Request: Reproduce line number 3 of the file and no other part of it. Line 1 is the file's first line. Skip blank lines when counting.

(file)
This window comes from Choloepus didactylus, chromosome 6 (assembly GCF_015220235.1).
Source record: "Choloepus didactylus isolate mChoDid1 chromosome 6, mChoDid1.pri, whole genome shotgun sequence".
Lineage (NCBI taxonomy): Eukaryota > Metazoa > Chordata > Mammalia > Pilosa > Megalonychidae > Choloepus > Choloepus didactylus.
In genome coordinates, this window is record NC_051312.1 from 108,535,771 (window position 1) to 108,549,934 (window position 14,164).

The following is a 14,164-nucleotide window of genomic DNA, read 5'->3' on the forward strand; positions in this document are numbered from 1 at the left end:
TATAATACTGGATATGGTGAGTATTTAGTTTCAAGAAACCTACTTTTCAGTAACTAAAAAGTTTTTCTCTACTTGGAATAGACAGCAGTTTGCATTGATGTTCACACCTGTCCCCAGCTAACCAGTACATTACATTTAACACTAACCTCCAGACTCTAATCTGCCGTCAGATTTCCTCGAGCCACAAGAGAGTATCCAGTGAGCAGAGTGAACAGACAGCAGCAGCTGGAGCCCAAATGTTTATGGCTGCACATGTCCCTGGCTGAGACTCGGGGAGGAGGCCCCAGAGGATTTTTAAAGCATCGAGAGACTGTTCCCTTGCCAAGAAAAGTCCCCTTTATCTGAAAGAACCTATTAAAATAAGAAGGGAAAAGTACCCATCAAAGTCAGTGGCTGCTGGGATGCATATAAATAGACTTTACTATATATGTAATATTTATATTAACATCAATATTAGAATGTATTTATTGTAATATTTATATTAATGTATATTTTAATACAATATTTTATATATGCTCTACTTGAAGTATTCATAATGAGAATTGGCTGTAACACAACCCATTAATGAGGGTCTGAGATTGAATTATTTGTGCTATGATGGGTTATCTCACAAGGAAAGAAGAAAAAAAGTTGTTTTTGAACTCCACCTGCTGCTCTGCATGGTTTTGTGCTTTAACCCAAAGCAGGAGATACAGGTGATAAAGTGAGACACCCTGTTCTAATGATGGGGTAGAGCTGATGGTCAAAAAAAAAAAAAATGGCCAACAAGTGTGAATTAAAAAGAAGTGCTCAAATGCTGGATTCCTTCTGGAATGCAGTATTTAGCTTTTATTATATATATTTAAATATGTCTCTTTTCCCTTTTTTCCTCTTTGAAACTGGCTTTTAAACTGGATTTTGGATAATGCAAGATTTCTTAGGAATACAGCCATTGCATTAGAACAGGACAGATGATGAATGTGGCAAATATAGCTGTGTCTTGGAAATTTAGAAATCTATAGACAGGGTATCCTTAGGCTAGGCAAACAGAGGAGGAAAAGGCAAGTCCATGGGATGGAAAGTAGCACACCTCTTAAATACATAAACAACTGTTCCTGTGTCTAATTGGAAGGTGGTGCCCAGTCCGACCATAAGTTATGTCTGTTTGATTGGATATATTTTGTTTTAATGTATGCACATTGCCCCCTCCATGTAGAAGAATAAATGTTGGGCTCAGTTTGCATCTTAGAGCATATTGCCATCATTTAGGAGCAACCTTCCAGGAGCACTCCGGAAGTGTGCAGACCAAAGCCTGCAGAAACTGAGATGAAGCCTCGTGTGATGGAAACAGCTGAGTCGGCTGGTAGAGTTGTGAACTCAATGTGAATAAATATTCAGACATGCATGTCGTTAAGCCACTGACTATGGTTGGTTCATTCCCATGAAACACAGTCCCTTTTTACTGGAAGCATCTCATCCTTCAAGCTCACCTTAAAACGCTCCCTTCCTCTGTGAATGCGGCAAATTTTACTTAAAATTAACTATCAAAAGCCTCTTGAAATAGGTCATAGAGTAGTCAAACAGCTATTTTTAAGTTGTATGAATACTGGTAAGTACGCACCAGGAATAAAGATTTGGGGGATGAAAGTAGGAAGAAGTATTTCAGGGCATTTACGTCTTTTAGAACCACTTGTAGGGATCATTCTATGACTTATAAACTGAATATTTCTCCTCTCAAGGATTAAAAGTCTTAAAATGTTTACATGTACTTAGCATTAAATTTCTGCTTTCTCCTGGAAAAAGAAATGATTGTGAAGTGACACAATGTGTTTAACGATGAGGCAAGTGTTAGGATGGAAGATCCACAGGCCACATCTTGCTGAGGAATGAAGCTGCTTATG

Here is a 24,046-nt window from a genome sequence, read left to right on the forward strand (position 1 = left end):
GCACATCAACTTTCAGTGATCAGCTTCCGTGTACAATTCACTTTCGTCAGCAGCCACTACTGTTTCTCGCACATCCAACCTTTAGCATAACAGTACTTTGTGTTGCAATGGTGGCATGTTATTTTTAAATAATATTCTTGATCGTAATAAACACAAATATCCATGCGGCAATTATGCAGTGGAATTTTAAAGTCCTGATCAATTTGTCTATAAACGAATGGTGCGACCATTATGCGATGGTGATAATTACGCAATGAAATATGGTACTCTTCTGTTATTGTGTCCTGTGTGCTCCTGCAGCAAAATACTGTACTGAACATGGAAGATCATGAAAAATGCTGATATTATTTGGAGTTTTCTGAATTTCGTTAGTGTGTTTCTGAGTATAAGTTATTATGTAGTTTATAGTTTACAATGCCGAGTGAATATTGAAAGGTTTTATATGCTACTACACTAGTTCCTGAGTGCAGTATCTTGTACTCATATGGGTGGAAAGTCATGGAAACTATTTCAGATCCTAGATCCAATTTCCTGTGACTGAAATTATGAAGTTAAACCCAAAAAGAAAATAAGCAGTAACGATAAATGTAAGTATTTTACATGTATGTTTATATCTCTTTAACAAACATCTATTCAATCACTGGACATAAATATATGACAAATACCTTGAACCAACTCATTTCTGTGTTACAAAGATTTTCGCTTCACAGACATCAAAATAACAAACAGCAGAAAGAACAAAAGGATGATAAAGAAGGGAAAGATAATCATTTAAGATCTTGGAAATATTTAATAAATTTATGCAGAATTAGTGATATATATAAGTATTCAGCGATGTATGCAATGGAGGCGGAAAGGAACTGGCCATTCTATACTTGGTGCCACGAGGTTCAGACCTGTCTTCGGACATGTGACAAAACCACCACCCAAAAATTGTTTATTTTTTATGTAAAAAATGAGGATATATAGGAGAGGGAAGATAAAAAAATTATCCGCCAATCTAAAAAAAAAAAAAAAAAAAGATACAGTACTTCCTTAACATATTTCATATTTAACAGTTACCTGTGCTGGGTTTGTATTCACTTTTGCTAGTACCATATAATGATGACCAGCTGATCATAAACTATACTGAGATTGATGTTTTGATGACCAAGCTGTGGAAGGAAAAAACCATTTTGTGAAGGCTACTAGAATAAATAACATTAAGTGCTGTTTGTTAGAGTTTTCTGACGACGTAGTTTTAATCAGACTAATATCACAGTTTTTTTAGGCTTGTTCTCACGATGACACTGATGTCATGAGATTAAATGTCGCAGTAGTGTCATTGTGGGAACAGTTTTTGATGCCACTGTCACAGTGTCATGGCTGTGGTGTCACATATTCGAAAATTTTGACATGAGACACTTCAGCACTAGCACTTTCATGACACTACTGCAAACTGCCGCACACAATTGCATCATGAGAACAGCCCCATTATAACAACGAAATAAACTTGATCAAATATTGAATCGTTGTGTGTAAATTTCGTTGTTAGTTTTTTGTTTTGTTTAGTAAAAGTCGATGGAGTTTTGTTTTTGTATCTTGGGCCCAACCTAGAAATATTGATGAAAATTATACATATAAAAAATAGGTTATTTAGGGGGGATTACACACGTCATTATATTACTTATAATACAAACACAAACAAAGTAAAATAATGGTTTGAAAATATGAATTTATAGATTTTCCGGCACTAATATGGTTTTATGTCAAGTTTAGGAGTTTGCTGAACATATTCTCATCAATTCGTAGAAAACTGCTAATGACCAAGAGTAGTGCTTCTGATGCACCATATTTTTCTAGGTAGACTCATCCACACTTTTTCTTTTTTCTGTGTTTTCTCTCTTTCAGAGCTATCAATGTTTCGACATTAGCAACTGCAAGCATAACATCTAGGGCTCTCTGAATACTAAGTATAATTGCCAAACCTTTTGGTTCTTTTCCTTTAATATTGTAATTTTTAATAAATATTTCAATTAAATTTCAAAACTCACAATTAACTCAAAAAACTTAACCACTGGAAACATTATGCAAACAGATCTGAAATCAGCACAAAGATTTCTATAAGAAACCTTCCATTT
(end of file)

Lineage (NCBI taxonomy): Eukaryota > Metazoa > Chordata > Mammalia > Pilosa > Megalonychidae > Choloepus > Choloepus didactylus.